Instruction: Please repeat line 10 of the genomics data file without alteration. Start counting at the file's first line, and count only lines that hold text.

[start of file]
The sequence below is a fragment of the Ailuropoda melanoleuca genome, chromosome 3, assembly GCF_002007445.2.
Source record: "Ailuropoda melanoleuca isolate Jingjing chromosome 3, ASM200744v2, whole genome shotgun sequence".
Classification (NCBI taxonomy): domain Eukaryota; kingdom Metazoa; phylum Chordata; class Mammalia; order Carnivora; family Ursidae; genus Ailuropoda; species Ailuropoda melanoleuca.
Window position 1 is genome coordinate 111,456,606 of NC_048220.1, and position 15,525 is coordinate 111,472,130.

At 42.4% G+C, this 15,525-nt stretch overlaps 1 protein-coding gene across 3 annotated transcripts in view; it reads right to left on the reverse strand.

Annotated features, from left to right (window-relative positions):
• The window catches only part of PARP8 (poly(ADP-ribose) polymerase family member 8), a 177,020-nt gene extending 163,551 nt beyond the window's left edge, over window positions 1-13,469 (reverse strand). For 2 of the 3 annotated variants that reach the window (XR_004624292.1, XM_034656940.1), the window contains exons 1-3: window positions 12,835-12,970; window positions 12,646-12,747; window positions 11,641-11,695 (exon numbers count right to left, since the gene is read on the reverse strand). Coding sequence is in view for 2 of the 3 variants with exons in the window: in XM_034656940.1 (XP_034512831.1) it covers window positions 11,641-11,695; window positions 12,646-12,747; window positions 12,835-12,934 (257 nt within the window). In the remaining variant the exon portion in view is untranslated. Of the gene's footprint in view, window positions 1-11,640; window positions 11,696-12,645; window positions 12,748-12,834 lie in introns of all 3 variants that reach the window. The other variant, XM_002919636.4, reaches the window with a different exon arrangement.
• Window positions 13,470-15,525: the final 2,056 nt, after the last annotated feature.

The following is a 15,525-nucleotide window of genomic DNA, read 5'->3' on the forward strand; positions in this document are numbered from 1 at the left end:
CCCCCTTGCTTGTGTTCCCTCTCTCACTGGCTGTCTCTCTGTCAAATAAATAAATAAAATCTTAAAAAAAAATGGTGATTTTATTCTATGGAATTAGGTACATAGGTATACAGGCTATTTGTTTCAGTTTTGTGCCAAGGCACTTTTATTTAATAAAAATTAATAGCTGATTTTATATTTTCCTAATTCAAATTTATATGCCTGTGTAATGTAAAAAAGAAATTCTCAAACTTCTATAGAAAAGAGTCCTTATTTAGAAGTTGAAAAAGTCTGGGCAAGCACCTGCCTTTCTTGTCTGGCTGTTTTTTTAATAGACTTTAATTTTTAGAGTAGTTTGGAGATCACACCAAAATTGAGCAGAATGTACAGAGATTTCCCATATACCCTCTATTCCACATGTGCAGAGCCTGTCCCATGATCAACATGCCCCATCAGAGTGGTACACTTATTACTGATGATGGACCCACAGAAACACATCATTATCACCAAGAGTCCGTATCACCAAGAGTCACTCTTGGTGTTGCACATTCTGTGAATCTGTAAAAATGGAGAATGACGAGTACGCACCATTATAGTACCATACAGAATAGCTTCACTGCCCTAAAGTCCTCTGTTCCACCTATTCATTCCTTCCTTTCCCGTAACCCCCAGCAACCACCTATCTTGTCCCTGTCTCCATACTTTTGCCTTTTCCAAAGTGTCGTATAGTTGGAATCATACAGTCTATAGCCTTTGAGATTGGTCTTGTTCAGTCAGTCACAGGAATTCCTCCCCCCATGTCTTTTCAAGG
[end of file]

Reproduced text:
CCCCCTTGCTTGTGTTCCCTCTCTCACTGGCTGTCTCTCTGTCAAATAAATAAATAAAATCTTAAAAAAAAATGGTGATTTTATTCTATGGAATTAGGTACATAGGTATACAGGCTATTTGTTTCAGTTTTGTGCCAAGGCACTTTTATTTAATAAAAATTAATAGCTGATTTTATATTTTCCTAATTCAAATTTATATGCCTGTGTAATGTAAAAAAGAAATTCTCAAACTTCTATAGAAAAGAGTCCTTATTTAGAAGTTGAAAAAGTCTGGGCAAGCACCTGCCTTTCTTGTCTGGCTGTTTTTTTAATAGACTTTAATTTTTAGAGTAGTTTGGAGATCACACCAAAATTGAGCAGAATGTACAGAGATTTCCCATATACCCTCTATTCCACATGTGCAGAGCCTGTCCCATGATCAACATGCCCCATCAGAGTGGTACACTTATTACTGATGATGGACCCACAGAAACACATCATTATCACCAAGAGTCCGTATCACCAAGAGTCACTCTTGGTGTTGCACATTCTGTGAATCTGTAAAAATGGAGAATGACGAGTACGCACCATTATAGTACCATACAGAATAGCTTCACTGCCCTAAAGTCCTCTGTTCCACCTATTCATTCCTTCCTTTCCCGTAACCCCCAGCAACCACCTATCTTGTCCCTGTCTCCATACTTTTGCCTTTTCCAAAGTGTCGTATAGTTGGAATCATACAGTCTATAGCCTTTGAGATTGGTCTTGTTCAGTCAGTCACAGGAATTCCTCCCCCCATGTCTTTTCAAGG